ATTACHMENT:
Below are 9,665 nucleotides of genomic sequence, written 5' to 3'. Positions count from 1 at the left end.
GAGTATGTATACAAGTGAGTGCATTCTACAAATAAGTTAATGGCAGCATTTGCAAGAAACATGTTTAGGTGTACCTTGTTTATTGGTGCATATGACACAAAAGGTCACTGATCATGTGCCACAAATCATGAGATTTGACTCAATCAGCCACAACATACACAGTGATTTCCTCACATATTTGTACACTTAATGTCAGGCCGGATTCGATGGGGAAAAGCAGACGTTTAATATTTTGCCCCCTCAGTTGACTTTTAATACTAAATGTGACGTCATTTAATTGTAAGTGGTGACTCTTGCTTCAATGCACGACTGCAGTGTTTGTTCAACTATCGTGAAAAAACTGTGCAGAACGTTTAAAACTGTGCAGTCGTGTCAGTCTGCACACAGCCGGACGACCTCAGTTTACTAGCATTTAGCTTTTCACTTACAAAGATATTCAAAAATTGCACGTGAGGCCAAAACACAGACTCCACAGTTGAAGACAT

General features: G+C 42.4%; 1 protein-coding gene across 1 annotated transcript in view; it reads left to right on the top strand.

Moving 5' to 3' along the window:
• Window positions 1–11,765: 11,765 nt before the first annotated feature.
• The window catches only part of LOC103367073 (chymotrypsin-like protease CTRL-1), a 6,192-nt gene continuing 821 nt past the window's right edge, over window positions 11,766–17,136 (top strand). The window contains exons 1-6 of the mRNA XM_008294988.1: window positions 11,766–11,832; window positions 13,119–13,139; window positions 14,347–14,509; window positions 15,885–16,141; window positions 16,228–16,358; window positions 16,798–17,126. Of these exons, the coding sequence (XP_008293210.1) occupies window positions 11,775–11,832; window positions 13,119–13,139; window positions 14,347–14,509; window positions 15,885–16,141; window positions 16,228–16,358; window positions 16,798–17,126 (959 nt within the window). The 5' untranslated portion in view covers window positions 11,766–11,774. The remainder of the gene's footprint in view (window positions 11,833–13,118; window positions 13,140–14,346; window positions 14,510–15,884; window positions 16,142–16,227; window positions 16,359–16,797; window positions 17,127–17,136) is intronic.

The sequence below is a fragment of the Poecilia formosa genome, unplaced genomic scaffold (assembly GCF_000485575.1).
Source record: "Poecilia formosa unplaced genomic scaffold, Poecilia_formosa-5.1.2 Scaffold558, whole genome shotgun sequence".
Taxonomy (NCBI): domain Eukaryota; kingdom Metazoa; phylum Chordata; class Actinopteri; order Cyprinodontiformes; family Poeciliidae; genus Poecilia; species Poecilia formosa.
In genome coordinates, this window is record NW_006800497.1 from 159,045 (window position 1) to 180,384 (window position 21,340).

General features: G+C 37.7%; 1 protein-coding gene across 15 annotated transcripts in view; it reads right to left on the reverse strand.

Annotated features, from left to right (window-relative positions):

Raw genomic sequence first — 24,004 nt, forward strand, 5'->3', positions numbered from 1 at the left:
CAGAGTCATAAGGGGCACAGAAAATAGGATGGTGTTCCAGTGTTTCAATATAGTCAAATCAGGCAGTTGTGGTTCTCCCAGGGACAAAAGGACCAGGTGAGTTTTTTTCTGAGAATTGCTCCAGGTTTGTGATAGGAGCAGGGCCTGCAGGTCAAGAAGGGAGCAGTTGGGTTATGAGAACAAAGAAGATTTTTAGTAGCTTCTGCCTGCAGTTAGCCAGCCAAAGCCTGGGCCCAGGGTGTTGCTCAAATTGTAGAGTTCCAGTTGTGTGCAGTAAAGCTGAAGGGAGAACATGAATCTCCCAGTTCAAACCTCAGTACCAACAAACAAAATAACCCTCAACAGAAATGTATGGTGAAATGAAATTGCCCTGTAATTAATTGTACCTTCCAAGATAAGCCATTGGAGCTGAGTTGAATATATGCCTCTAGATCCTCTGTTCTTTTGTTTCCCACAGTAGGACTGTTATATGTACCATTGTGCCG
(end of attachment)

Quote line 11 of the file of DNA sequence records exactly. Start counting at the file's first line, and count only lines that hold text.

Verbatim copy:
General features: G+C 37.7%; 1 protein-coding gene across 15 annotated transcripts in view; it reads right to left on the reverse strand.